The principle laid down in General Rubber Company v. Benedict ( 215 N.Y. 18) is authority to hold a corporate executor and trustee where loss is suffered as a result of the acts of the board of directors, upon the assumption that the knowledge of its officers was its knowledge and their acquiescence was its acquiescence. ( Bown v. Ramsdell, 139 Misc. 360, 366, 367.)

The court ordered an account to be filed by the executors as trustees of the trust created for Edward Gerbereux with remainder interest to his children, under the rule laid down in Farmers' Loan Trust Co. v. Pierson ( 130 Misc. 110).

The application of the objector to dismiss the answers of the executors and trustees and the Gerbereux Company is denied because the accounts, the objections and answers filed thereto constitute the pleadings, and their effect will receive consideration. ( Matter of Brady, 111 Misc. 492; Matter of Bielby, 91 id. 353, 363, and cases cited; Surr. Ct. Act, §§ 49, 51; Matter of Michelson, FOLEY, S., 148 Misc. 753.)

Of the objections, first is that the executors were members of the board of directors of the Gerbereux Company and received salaries; second, that, in the transaction of the company's business, which was largely buying, selling and renting real estate mostly in the city of Yonkers, what is known as the Belfort Apartments were managed on a co-operative plan and later sold and a loss taken thereon; and third, other acts are pointed to as having caused losses.

In the management of affairs of a family corporation, irregularities not directly harmful in their nature will be overlooked. ( Haff v. Long Island Fuel Corporation, 233 A.D. 117, Justice DAVIS writing for the Second Department.)

"Courts are not to shut their eyes to the realities of business life." ( Barkin Construction Co. v. Goodman, 221 N.Y. 156, 161.)

There were other persons who had owned stock of the company long before the decedent's death. They were engaged with him in the business venture. In the eleven years between 1918 and 1929, while litigation was pending with regard to the rights of persons to come in and be permitted to contest the decedent's will, the executors held the stock of the company and sat in as directors with others. The will gave them the right to continue to hold such stock. It is a fundamental rule that executors or trustees must act for the benefit of the trust estate, and not gain advantage directly or indirectly.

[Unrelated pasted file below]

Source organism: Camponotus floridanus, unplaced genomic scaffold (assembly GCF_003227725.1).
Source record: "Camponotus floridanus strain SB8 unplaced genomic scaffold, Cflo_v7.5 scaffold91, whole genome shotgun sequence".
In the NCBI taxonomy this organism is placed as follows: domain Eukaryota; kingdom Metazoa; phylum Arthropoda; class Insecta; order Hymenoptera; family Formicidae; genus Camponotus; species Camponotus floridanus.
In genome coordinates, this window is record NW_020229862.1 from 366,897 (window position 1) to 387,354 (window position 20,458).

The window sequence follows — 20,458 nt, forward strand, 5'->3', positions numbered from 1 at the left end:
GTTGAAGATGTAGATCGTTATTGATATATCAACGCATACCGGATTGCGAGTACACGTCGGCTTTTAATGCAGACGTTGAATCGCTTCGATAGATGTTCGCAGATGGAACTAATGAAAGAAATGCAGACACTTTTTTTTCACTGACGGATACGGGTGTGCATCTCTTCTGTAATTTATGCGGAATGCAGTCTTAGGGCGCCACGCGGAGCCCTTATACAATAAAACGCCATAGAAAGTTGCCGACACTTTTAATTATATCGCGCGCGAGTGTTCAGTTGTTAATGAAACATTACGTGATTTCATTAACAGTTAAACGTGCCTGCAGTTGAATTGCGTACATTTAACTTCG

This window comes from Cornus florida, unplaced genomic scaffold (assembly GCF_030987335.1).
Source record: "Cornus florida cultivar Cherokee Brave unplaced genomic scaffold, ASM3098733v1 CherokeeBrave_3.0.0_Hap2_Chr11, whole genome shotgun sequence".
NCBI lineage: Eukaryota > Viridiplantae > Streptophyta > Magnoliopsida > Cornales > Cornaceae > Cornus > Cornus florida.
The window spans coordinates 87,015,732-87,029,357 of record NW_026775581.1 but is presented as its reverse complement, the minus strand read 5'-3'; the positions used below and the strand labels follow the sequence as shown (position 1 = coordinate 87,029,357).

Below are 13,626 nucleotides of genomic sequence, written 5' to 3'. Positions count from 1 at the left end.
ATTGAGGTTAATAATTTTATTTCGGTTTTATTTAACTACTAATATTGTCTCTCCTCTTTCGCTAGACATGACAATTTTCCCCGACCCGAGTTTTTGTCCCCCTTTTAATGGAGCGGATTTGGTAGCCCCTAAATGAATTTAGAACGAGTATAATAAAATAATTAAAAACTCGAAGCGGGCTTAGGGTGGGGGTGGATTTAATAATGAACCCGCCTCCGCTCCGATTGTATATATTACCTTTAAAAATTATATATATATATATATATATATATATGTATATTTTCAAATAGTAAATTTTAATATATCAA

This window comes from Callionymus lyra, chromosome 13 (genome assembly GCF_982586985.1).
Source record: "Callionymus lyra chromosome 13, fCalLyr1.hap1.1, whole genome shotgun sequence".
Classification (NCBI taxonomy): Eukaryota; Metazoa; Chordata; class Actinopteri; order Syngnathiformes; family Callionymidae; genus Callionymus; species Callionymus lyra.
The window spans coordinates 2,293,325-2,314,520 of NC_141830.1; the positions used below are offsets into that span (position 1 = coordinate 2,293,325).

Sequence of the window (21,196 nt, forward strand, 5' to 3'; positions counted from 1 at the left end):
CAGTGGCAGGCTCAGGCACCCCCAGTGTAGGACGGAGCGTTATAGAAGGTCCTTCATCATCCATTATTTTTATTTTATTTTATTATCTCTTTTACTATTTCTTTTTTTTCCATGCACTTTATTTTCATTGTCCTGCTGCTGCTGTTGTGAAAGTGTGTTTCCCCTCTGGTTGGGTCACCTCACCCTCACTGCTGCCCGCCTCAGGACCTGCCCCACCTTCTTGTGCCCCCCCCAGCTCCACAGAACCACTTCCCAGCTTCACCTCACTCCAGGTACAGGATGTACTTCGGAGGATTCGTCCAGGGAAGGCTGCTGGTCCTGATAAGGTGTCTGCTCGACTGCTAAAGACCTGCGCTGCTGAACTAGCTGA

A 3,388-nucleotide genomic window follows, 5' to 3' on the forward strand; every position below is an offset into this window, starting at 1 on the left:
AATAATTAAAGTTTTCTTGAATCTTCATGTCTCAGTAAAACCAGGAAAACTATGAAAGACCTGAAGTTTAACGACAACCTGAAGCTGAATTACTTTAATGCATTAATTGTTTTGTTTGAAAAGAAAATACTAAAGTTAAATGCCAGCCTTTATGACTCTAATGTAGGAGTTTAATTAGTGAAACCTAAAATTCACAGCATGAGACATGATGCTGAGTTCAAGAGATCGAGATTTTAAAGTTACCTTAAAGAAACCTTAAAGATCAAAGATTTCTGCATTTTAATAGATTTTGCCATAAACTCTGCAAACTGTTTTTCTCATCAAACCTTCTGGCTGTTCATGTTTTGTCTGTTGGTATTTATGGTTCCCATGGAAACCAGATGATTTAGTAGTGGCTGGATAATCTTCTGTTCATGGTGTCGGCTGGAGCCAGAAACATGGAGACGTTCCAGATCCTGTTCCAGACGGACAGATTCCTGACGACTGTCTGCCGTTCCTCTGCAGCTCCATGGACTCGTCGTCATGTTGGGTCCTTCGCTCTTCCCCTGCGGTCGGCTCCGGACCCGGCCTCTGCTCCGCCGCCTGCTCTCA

The payment of added compensation for extra services rendered by an executor or trustee is discouraged by the courts and the right to such compensation is subjected to strict judicial scrutiny because of the adversity of interest — a trustee and a paid employee. ( Matter of Flood, 133 Misc. 72, 74.) While it is true that ordinarily the commissions allowed by law are deemed to be full compensation for the performance of services, it is not an inflexible rule. ( Matter of Berri, 130 Misc. 527, 534.) While Johanna Gerbereux, widow, lived, she received a salary as president of the company. Walter Gerbereux received a salary and William C. Bryan received a salary.

The work of the executor-trustee directors was in the management and the financial care of each of the real properties. They made leases, mortgages, sales and exchanges of property. It was an active real estate corporation. It took their time apart from the ordinary work of an executor.

Here is a picture of this family corporation:

(1) The decedent's entire property consisted of 2,836 shares of stock out of a total of 3,000 shares in the Gerbereux Company. It was an active real estate business, with a capital of $300,000. At the time of decedent's death the net assets of the company were $240,771. On April 30, 1932, the net assets of the company (being equities in real estate and other receivables), as shown in the account of proceedings, were $252,666.98.

(2) Decedent had been married three times, and the widow, Johanna Gerbereux, the third wife, was the mother of Walter D. Gerbereux, the mothers of the other children having predeceased.

(3) The sixth paragraph of the will is as follows:

" Sixth. Upon the express condition precedent that my son, Edward Gerbereux, shall release and forever discharge me and my estate from any and all debts and other obligations which he shall have or shall claim to have against me at the time of my death, and without in any wise admitting that I am now indebted or under any financial obligation to my said son, I release said Edward Gerbereux from all debts and financial obligations whatsoever due and owing from him to me at the time of my death."

The residue of the estate is given in trust as follows: One-third of the income to Walter D. Gerbereux until he shall reach the age of thirty years, and then to him in fee; one-third of the income to the widow, Johanna, for life (she died February 21, 1926), then over in fee to her son, Walter D. Gerbereux: one-third to Edward Gerbereux for life, unless said trust be sooner terminated as each child of said son, Edward, attains the age of twenty-one years when it is given to said child in fee.

(4) The provision made for the wife was in lieu of dower.